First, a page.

The Times editorialists praise the West for restraint until now, but warn the U.S. and Europe that Poroshenko has made his decision to ally with the West and they must not abandon him:

Mr. Poroshenko also has little room left to maneuver. Having signed a trade pact with the European Union that his ousted predecessor rejected, and now having sent troops to quell the rebellion in the east, he has committed Ukraine to a struggle that is bound to be long and painful. Russia has already raised Ukrainian gas prices and has threatened “serious consequences” over the trade agreement, and things are likely to get worse, economically and militarily, before any potential advantages of the European Union agreement kick in.

The United States and Europe have been right, so far, to moderate their response and to give diplomacy every chance. Nobody wants a trade war; certainly not Europe, with its heavy dependence on Russian energy, and not the American businesses that have begun lobbying against sanctions. And every effort must be made to convince the Russians that this is not about “deterrence.” But the agreement that Ukraine signed, along with Georgia and Moldova, is not only about trade. It’s also a commitment by the West to support them in their progress toward a higher standard of governance. Washington and Brussels have drawn lines and threatened serious sanctions, and the time has come to show they mean it.

That strikes me as a key point. The catalyst for the uprising in Ukraine was the fight over whether Kiev would sign a trade deal with Europe. The protests that erupted from a last-minute turn back to Moscow ended up bringing down the government and led to a Russian invasion and now a Russian-supported rebellion.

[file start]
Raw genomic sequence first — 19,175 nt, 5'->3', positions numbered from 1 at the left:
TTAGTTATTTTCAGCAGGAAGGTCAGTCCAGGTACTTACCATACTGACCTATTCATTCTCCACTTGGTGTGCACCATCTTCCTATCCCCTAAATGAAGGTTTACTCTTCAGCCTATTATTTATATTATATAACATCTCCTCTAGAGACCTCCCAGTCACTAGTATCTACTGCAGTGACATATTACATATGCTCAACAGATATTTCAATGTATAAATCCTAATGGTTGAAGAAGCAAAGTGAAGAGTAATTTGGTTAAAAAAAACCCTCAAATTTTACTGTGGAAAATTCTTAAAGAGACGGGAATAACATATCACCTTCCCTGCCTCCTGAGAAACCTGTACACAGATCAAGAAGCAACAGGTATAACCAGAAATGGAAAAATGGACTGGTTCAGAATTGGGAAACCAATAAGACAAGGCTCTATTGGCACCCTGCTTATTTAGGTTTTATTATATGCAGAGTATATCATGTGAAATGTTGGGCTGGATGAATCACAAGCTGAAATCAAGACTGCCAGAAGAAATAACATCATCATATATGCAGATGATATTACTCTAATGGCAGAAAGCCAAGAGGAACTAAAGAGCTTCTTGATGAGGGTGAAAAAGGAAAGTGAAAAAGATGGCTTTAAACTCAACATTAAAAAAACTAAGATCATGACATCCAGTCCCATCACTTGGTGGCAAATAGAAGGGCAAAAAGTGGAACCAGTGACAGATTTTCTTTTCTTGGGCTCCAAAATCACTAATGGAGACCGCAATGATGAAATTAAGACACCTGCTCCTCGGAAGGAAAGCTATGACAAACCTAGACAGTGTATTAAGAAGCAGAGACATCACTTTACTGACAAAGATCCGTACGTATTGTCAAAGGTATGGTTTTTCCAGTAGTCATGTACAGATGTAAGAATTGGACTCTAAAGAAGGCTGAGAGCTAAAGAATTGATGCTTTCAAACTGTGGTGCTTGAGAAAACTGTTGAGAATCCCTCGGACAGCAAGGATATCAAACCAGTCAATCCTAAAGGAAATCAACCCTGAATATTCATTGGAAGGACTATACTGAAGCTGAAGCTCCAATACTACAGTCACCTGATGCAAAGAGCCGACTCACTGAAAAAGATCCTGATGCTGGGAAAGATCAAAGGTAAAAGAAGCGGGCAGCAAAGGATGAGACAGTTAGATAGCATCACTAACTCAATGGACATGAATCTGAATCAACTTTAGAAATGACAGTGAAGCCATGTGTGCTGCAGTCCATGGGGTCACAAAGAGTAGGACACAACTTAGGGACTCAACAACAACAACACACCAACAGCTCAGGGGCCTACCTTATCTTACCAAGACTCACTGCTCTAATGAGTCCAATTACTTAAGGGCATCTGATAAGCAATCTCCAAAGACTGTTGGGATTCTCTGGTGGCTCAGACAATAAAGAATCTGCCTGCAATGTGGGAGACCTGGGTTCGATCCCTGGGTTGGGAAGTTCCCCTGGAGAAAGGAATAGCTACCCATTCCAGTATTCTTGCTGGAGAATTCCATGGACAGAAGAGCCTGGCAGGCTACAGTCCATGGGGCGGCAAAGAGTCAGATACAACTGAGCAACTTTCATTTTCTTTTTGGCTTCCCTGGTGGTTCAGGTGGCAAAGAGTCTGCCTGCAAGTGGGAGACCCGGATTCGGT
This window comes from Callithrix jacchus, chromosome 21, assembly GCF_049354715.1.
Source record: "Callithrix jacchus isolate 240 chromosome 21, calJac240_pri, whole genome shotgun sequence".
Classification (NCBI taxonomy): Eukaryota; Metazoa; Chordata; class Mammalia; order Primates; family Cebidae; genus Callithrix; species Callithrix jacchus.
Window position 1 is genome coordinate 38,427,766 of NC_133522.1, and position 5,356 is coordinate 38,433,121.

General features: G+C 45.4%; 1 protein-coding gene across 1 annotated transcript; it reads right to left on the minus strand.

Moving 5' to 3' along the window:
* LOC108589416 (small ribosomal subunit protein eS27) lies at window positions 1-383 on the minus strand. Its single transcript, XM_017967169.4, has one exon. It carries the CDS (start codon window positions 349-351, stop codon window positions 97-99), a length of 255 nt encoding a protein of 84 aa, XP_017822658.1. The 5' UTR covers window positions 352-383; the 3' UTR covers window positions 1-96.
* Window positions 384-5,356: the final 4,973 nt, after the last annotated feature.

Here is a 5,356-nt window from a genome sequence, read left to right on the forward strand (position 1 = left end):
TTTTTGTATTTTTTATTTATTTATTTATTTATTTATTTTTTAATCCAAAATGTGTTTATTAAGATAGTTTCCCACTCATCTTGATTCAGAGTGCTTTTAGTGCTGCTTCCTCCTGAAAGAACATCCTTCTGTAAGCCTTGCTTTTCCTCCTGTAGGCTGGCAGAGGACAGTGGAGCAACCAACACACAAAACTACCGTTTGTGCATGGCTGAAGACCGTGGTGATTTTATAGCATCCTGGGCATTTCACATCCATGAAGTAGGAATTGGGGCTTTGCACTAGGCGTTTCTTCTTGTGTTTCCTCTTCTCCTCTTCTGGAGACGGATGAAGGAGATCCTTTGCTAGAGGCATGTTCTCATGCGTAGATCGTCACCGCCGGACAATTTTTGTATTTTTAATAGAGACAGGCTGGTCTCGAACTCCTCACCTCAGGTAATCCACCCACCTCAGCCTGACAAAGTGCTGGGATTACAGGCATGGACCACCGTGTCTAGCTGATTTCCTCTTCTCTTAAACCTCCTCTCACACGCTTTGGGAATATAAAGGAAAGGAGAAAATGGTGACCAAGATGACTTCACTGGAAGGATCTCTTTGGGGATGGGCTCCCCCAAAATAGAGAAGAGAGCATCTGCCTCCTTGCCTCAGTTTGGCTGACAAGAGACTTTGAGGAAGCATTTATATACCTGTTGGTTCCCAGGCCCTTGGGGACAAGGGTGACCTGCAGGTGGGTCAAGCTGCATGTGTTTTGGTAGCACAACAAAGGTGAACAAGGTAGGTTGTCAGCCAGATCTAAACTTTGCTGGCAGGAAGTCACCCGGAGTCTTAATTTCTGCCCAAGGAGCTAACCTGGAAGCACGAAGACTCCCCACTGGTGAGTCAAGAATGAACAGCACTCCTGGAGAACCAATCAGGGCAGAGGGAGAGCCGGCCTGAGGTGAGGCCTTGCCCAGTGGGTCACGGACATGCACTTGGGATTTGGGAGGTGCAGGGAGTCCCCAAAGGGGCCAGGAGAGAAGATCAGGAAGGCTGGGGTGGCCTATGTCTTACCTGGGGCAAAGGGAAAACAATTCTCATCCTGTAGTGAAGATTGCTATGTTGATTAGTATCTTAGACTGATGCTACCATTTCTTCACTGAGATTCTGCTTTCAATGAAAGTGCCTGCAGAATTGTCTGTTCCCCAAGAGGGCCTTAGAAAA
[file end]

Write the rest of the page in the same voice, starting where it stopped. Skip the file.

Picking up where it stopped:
Ukraine has signed the deal, officially throwing in its lot with Europe at high (and still mounting) costs in the near term. The West must put its money where its mouth is and make sure they don’t send the message that it’s better to let Moscow dictate your foreign policy than gamble on the democracies of Europe and America.

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Obama’s Awful Poll Reflects His PR Strategy

The latest Quinnipiac poll showing Americans believe Barack Obama to be the worst post-World War II president demonstrates that, in a perverse way, Obama’s PR strategy is working. The key part of the poll, which shows Americans overall coming to the realization that Obama’s presidency has been disastrous, is that a majority consider the president to be incompetent. Where would they get that idea? From the president himself, to judge by his characteristic responses to the manifold corruption and abuse-of-power scandals emanating from his White House.

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The latest Quinnipiac poll showing Americans believe Barack Obama to be the worst post-World War II president demonstrates that, in a perverse way, Obama’s PR strategy is working. The key part of the poll, which shows Americans overall coming to the realization that Obama’s presidency has been disastrous, is that a majority consider the president to be incompetent. Where would they get that idea? From the president himself, to judge by his characteristic responses to the manifold corruption and abuse-of-power scandals emanating from his White House.

Quinnipiac writes: “American voters say 54 – 44 percent that the Obama Administration is not competent running the government. The president is paying attention to what his administration is doing, 47 percent say, while 48 percent say he does not pay enough attention.” This is, in general, the president’s own strategy at work.

Back in May, the Washington Free Beacon’s David Rutz compiled a supercut of Obama and his spokesmen claiming he learned about various scandals from the media: